“Indeed the believers… Who sincerely accept faith in Allah and the Last Day and do good deeds – their reward is with their Lord; and there shall be no fear upon them nor shall they grieve.” [2:62]

He makes his move and casually puts his hand on your shoulder because in his mind he actually has a chance with you.

If you know that you are moving on the right path, there should be no fear of criticism or rejection. You will only be a better person for it all. It sets a clear distinction between you and the rest of the crowd.

Now it doesn’t matter to me whether or not a person is Muslim. I know that as long as I felt comfortable with my group of friends who are supportive of me & my religion and share my values, there is nothing I couldn’t do.

2. Why Do I Practice Islam?

Before coming to college, I would pray because I knew my parents would come into my room and ask me if I had done my salah. With the exception of having the internal drive to do Ibadah during Ramadan, most of my acts of worship were done out of obligation and fear of disrespecting my parents (and Allah of course). I knew it was a sin to miss a prayer so I tried my best not to do so.

Now that I was in college, there was no one around to check up on me. None of my Muslim friends were getting up from their studies or conversations to catch the Asr Salah before time was up – so at first I too forgot about my obligations as a Muslim, and was not overly concerned or bothered in being steadfast with my prayers. But as time passed and I began to dwell on the fact. I felt guilty for not having enough belief and love for Allah to do the one thing he has asked me to do. Allah alone had given me all the blessings of this world and accepted all my duas. Even if my parents were not there to monitor me, Allah was. And He was indeed watching how I would respond and thank his grace and good favor.

With these new reflections coupled with my internal struggle of trying to understand the kind of Muslim I wanted to be, I resumed my timely prayers and even began to make periodic trips to the mosque on campus to pray in Jamaat (congregation). I started to read the translation of the Quran, revise my Surahs, and fall in love with the Prophet’s life. I found sisters with similar struggles to mine and am determined to keep friendships that only uplift and motivate me to be a better individual.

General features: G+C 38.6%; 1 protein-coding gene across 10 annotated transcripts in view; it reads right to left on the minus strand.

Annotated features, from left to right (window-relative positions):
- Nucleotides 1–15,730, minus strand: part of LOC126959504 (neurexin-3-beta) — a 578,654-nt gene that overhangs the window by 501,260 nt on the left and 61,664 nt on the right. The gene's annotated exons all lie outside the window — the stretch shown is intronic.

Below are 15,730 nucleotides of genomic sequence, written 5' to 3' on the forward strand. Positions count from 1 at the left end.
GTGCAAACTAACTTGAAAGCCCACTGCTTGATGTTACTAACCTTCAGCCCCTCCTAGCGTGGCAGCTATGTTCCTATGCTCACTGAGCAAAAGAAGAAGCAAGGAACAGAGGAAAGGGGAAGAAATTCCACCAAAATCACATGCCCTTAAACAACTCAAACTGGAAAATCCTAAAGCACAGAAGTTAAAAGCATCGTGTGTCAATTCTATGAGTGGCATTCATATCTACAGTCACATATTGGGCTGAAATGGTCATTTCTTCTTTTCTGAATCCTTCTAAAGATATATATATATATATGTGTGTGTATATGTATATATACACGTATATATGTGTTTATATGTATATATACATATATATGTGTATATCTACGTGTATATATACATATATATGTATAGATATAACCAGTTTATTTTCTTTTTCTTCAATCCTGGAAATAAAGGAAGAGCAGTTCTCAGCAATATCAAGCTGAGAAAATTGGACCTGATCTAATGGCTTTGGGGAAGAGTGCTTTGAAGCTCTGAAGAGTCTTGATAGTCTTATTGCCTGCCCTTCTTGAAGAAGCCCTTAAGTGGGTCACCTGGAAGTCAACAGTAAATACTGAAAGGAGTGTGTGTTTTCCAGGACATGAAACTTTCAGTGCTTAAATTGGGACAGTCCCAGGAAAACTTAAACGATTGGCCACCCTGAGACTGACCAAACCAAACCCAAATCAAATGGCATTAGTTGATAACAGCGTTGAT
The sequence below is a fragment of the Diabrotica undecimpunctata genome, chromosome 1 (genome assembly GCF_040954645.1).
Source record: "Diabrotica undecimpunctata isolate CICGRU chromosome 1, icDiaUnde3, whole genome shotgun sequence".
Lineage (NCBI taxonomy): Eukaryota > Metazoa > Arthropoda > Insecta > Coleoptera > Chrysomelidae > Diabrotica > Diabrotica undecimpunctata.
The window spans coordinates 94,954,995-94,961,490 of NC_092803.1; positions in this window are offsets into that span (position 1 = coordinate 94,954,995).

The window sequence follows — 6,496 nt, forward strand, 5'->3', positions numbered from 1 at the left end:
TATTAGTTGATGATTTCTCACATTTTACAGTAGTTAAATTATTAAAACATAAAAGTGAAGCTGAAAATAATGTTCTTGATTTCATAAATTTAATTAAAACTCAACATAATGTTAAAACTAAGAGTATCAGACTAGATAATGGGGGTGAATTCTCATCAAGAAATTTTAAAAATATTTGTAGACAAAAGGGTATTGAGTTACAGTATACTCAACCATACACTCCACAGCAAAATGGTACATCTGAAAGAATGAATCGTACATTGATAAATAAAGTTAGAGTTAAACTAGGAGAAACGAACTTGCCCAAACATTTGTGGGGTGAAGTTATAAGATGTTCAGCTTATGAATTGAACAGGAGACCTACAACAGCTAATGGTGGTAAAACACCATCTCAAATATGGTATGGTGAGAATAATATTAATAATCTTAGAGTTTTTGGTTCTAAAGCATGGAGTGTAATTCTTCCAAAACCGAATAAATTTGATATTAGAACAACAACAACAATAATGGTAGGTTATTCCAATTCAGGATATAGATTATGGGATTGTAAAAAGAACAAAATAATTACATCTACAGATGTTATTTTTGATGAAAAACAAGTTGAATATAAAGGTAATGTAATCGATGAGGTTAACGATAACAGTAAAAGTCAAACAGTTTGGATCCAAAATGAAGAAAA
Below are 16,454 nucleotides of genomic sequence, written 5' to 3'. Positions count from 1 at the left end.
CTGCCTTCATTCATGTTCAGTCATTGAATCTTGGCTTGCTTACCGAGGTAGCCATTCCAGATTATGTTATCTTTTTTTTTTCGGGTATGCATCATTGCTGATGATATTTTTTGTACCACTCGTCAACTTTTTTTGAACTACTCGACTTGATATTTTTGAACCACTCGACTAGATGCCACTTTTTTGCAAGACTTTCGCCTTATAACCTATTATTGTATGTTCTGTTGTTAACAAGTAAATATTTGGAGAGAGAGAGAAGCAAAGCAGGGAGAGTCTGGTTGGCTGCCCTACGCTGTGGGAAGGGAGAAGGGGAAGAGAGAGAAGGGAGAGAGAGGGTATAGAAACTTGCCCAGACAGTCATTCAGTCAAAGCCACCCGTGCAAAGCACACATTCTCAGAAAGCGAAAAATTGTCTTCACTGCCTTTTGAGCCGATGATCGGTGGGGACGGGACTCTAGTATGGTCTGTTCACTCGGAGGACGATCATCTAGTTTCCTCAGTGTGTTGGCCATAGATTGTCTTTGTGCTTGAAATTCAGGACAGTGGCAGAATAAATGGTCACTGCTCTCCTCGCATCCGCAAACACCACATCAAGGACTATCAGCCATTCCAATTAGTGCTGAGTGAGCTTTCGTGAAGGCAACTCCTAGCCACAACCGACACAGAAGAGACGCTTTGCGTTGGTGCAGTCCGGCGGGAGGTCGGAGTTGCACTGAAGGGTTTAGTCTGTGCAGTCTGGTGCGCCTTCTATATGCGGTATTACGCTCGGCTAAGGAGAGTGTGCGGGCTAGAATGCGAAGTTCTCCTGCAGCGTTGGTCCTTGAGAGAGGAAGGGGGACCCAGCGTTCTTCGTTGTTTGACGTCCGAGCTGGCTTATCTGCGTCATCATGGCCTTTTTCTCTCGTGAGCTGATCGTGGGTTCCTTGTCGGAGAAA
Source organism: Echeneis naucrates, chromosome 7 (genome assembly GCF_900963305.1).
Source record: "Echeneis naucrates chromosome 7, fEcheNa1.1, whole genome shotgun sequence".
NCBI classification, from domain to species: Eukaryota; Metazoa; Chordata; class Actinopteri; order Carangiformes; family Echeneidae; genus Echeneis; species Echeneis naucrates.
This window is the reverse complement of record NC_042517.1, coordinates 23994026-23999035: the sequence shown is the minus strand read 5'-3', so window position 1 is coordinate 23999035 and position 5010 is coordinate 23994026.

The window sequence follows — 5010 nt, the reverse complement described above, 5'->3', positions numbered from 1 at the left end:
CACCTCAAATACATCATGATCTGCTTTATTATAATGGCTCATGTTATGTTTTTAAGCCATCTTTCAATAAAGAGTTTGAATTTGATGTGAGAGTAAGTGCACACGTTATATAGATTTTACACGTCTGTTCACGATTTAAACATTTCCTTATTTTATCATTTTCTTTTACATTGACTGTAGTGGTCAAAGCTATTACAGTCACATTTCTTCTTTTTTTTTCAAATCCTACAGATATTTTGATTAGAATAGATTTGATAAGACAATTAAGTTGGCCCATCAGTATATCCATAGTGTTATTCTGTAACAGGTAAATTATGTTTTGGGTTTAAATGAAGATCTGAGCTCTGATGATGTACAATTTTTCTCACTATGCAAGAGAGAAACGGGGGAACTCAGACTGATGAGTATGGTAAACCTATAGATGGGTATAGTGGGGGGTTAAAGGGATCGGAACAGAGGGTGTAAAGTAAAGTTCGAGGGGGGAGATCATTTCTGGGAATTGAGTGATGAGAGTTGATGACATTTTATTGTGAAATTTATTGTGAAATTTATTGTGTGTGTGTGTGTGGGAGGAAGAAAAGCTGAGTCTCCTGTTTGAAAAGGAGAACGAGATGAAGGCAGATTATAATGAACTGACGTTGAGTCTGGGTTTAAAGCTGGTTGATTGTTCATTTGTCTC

Every piece of good and self-satisfying work takes self-initiative — it would never be taught or handed out even at the greatest of institutions.

I reflected on all my sources of happiness in this world and concurrently began to appreciate my religion. For the first time in my life, the events in my day were scheduled around my prayers. I made sure to carve out time to sustain the spiritual and religious part of my inner self. I questioned why I followed certain practices and read books on giving dawah to quell those very concerns. With Trump as our President-elect, I knew I had to be well versed in the practices of Islam in order to answer any one who questions its goodness and virtue.

An obvious consequence of trying to build these habits led to the nagging question: what do I want from my college education and who do I want to be before I die and return back to my lord?

3. What Were My Ambitions?

The first semester of college had given me plenty of free time — and with that came a lot of time for self reflection. All my life, I had been working toward getting into a great college and playing my part in making a difference in the lives of others. Being in a place filled with smart and brilliant people who also wanted to change the world – in my mind – would propel me to work harder and achieve.

These past few months have made me realize how wrong I was. Every piece of good and self-satisfying work takes self-initiative — it would never be taught or handed out even at the greatest of institutions. All the opportunities in this world can be a little overwhelming for a freshman who might not know what exactly she/he is looking for. It is thus extremely important to have mentors to guide you along the way and for you to take the initiative to set clear objectives/goals for yourself every month on paper and every day mentally. I still may not know what I want to do in my life, but I now know the practicality of my options and a plan to get to them.

The first semester of college was tough. For the first time in my life, I was forced to make decisions without the consultation of my parents. I was tested on how strong my principles were and if I really and truly believed in them. These three lessons will definitively carry me through the rest of college — and I hope that Allah guides me to keep my good habits and forgives me for all the mistakes I might have made. Because only with the unveiling of these deficiencies and flaws will I become stronger.

Feel free to share your experiences in the comments below!